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Buxton Crescent Hotel

The Crescent is a Grade 1 listed building in the spa town of Buxton, Derbyshire, England. It owes much of its design to the Royal Crescent in Bath, but described by the Royal Institution of British Architects as “more richly decorated and altogether more complex”.

It was designed by the architect John Carr of York and built for the 5th Duke of Devonshire between 1780 and 1789. In 2020, following a multi-year restoration and redevelopment project, supported by the National Heritage Memorial Fund and Derbyshire County Council, The Crescent was reopened as a 5-star spa hotel to the delight of the local residents.

Amongst other ironwork on the project, we restored and replicated many of the wrought iron handrails to the 29 openings to the curved façade.

Originally each archway, where not an entrance to the colonnade, was bridged by a simple wrought iron convex handrail, set into the grand stone piers at either side and supported centrally by a single round bar leg, riveted into the handrail. Many of which were missing, corroded or distorted.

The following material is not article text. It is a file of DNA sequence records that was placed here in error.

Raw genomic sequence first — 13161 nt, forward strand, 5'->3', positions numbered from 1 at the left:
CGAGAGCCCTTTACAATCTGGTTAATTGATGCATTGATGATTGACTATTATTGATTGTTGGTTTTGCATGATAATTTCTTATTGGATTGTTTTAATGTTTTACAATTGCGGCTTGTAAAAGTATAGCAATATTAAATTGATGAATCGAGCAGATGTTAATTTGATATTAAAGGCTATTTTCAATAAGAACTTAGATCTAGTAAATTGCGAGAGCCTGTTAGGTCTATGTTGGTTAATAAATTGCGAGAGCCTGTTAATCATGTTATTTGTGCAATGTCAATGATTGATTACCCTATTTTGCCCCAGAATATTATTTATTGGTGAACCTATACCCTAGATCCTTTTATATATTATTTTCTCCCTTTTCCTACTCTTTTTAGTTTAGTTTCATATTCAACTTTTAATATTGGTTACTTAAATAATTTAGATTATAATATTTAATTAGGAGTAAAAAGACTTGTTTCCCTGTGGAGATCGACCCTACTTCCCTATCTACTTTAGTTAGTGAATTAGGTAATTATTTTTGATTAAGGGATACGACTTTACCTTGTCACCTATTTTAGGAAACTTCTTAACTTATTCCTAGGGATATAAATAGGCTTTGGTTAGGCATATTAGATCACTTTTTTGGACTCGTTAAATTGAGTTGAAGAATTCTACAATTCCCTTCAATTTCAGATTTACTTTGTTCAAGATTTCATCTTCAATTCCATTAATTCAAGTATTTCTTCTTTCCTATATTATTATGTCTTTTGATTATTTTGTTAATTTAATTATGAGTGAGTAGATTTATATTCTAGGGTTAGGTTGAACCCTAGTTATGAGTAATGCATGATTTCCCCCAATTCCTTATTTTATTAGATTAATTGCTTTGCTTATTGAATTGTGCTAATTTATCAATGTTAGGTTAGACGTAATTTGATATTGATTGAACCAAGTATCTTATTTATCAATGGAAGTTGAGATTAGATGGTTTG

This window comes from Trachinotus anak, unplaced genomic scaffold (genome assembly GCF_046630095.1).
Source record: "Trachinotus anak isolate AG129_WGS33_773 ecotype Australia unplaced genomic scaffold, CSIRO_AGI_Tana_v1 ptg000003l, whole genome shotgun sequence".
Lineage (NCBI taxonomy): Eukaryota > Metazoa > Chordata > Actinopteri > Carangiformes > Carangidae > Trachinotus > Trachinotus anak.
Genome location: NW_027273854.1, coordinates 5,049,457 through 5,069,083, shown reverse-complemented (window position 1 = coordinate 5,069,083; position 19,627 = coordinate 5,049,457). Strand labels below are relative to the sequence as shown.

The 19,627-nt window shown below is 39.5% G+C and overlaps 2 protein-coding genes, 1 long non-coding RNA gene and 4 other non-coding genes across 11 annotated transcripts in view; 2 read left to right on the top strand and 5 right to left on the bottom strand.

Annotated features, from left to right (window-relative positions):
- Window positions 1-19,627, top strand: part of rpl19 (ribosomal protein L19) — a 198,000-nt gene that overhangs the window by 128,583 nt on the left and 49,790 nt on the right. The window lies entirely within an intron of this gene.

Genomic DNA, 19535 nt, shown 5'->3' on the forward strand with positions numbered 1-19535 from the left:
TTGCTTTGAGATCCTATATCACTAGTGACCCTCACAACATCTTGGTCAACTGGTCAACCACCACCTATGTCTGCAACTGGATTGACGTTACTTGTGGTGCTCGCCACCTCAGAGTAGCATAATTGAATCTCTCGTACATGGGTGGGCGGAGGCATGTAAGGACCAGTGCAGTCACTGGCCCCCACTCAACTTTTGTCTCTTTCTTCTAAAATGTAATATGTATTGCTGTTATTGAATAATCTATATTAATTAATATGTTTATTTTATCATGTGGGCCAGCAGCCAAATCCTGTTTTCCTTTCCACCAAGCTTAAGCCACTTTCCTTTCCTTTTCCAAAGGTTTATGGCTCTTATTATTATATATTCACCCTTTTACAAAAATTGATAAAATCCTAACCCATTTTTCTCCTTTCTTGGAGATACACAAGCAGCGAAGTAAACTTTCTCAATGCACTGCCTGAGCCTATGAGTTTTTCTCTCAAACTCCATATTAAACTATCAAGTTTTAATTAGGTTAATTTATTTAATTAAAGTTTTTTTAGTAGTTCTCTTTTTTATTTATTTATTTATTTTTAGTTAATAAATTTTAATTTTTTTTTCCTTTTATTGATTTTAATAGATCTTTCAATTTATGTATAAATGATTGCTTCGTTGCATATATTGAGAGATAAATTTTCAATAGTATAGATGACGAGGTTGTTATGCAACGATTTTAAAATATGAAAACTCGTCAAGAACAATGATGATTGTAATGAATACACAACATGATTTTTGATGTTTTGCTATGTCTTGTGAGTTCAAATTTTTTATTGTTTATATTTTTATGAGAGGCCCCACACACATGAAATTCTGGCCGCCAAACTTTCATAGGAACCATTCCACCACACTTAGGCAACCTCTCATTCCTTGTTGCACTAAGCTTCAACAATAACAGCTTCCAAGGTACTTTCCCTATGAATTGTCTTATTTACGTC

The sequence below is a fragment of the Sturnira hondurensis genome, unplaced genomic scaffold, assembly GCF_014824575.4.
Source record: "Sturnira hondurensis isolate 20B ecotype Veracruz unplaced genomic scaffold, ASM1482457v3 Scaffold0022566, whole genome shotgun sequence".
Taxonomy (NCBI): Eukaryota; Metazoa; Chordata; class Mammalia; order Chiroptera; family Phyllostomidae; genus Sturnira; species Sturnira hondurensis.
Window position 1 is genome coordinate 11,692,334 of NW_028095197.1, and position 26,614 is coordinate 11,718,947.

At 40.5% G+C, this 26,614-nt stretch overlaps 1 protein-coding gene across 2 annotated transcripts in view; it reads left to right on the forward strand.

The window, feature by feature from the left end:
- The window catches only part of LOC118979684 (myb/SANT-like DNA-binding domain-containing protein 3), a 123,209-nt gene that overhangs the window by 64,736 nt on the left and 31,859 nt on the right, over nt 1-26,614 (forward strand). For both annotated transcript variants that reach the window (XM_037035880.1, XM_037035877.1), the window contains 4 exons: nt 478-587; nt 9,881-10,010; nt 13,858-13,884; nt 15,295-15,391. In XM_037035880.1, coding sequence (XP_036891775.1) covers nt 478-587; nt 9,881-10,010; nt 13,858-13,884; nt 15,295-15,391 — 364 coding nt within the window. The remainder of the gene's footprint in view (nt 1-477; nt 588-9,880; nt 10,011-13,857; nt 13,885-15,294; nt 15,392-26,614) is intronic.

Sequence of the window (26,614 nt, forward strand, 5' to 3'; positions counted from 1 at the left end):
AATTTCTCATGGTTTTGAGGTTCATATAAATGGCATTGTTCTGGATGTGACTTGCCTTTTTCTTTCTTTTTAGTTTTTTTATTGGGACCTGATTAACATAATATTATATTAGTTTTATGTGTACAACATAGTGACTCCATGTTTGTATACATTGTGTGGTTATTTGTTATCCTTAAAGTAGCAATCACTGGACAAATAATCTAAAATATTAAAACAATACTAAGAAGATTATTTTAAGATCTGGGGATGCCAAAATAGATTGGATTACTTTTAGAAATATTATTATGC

Originally each archway, where not an entrance to the colonnade, was bridged by a simple wrought iron convex handrail, set into the grand stone piers at either side and supported centrally by a single round bar leg, riveted into the handrail. Many of which were missing, corroded or distorted.

Example of a typical damaged handrail to one of the archways.

Example of a typical damaged handrail to one of the archways.

One of the bays restored or replicated and traditionally hot lead caulked back into the original stonework pockets.

One of the bays restored or replicated and traditionally hot lead caulked back into the original stonework pockets.

Buxton Crescent 5* Hotel finished and open to the public. The centre section, photographed in the early evening.

Buxton Crescent 5* Hotel finished and open to the public. The centre section, photographed in the early evening.

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